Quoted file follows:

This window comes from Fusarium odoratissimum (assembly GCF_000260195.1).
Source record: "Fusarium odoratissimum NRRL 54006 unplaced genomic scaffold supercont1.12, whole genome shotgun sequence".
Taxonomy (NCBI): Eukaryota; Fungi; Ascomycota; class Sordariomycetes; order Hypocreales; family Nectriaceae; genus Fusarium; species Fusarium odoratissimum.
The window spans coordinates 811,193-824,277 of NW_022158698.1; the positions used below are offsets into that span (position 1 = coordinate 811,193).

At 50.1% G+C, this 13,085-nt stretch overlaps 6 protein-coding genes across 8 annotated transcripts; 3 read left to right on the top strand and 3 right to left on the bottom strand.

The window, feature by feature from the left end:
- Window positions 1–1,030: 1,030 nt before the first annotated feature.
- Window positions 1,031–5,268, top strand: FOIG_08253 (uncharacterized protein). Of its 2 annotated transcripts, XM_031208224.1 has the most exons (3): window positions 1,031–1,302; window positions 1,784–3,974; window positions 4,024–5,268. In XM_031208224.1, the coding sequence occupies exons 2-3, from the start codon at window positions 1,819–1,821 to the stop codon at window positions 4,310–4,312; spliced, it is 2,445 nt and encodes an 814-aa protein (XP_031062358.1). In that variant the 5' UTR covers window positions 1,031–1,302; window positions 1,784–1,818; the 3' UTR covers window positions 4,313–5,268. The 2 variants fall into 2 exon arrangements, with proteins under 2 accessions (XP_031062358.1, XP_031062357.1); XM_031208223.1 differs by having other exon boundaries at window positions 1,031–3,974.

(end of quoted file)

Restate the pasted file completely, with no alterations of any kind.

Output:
This window comes from Fusarium odoratissimum (assembly GCF_000260195.1).
Source record: "Fusarium odoratissimum NRRL 54006 unplaced genomic scaffold supercont1.12, whole genome shotgun sequence".
Taxonomy (NCBI): Eukaryota; Fungi; Ascomycota; class Sordariomycetes; order Hypocreales; family Nectriaceae; genus Fusarium; species Fusarium odoratissimum.
The window spans coordinates 811,193-824,277 of NW_022158698.1; the positions used below are offsets into that span (position 1 = coordinate 811,193).

At 50.1% G+C, this 13,085-nt stretch overlaps 6 protein-coding genes across 8 annotated transcripts; 3 read left to right on the top strand and 3 right to left on the bottom strand.

The window, feature by feature from the left end:
- Window positions 1–1,030: 1,030 nt before the first annotated feature.
- Window positions 1,031–5,268, top strand: FOIG_08253 (uncharacterized protein). Of its 2 annotated transcripts, XM_031208224.1 has the most exons (3): window positions 1,031–1,302; window positions 1,784–3,974; window positions 4,024–5,268. In XM_031208224.1, the coding sequence occupies exons 2-3, from the start codon at window positions 1,819–1,821 to the stop codon at window positions 4,310–4,312; spliced, it is 2,445 nt and encodes an 814-aa protein (XP_031062358.1). In that variant the 5' UTR covers window positions 1,031–1,302; window positions 1,784–1,818; the 3' UTR covers window positions 4,313–5,268. The 2 variants fall into 2 exon arrangements, with proteins under 2 accessions (XP_031062358.1, XP_031062357.1); XM_031208223.1 differs by having other exon boundaries at window positions 1,031–3,974.